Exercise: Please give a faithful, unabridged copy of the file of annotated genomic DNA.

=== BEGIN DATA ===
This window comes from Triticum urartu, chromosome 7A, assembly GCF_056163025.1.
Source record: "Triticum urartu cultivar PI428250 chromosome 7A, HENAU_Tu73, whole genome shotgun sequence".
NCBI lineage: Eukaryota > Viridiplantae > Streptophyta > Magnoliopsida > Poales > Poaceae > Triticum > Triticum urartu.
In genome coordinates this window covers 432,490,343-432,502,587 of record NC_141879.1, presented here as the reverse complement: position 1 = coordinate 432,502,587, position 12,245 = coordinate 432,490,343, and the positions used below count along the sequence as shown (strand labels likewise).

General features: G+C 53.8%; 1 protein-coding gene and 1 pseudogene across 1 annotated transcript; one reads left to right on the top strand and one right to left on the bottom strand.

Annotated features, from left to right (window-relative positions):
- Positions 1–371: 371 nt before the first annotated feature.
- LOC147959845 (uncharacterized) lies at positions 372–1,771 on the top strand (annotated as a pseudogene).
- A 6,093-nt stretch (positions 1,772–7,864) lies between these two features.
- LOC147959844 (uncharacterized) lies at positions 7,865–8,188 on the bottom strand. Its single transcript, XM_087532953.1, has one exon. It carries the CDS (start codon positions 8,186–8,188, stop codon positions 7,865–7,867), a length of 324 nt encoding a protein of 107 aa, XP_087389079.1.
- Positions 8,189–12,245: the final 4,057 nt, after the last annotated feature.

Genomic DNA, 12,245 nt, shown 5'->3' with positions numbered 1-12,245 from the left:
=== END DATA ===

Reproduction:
This window comes from Triticum urartu, chromosome 7A, assembly GCF_056163025.1.
Source record: "Triticum urartu cultivar PI428250 chromosome 7A, HENAU_Tu73, whole genome shotgun sequence".
NCBI lineage: Eukaryota > Viridiplantae > Streptophyta > Magnoliopsida > Poales > Poaceae > Triticum > Triticum urartu.
In genome coordinates this window covers 432,490,343-432,502,587 of record NC_141879.1, presented here as the reverse complement: position 1 = coordinate 432,502,587, position 12,245 = coordinate 432,490,343, and the positions used below count along the sequence as shown (strand labels likewise).

General features: G+C 53.8%; 1 protein-coding gene and 1 pseudogene across 1 annotated transcript; one reads left to right on the top strand and one right to left on the bottom strand.

Annotated features, from left to right (window-relative positions):
- Positions 1–371: 371 nt before the first annotated feature.
- LOC147959845 (uncharacterized) lies at positions 372–1,771 on the top strand (annotated as a pseudogene).
- A 6,093-nt stretch (positions 1,772–7,864) lies between these two features.
- LOC147959844 (uncharacterized) lies at positions 7,865–8,188 on the bottom strand. Its single transcript, XM_087532953.1, has one exon. It carries the CDS (start codon positions 8,186–8,188, stop codon positions 7,865–7,867), a length of 324 nt encoding a protein of 107 aa, XP_087389079.1.
- Positions 8,189–12,245: the final 4,057 nt, after the last annotated feature.

Genomic DNA, 12,245 nt, shown 5'->3' with positions numbered 1-12,245 from the left: